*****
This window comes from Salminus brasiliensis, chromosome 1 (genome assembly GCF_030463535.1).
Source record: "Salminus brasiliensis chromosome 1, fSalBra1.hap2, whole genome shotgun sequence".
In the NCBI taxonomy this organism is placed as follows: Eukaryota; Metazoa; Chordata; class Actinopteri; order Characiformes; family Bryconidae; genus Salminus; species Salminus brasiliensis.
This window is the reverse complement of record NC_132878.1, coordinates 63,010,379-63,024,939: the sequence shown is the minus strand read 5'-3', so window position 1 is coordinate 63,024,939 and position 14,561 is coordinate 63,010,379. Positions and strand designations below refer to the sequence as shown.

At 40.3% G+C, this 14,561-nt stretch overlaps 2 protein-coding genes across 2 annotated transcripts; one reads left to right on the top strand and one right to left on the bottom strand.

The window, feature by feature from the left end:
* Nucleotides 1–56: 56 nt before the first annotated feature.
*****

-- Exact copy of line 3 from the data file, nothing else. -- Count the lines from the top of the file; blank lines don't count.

In the NCBI taxonomy this organism is placed as follows: Eukaryota; Metazoa; Chordata; class Actinopteri; order Characiformes; family Bryconidae; genus Salminus; species Salminus brasiliensis.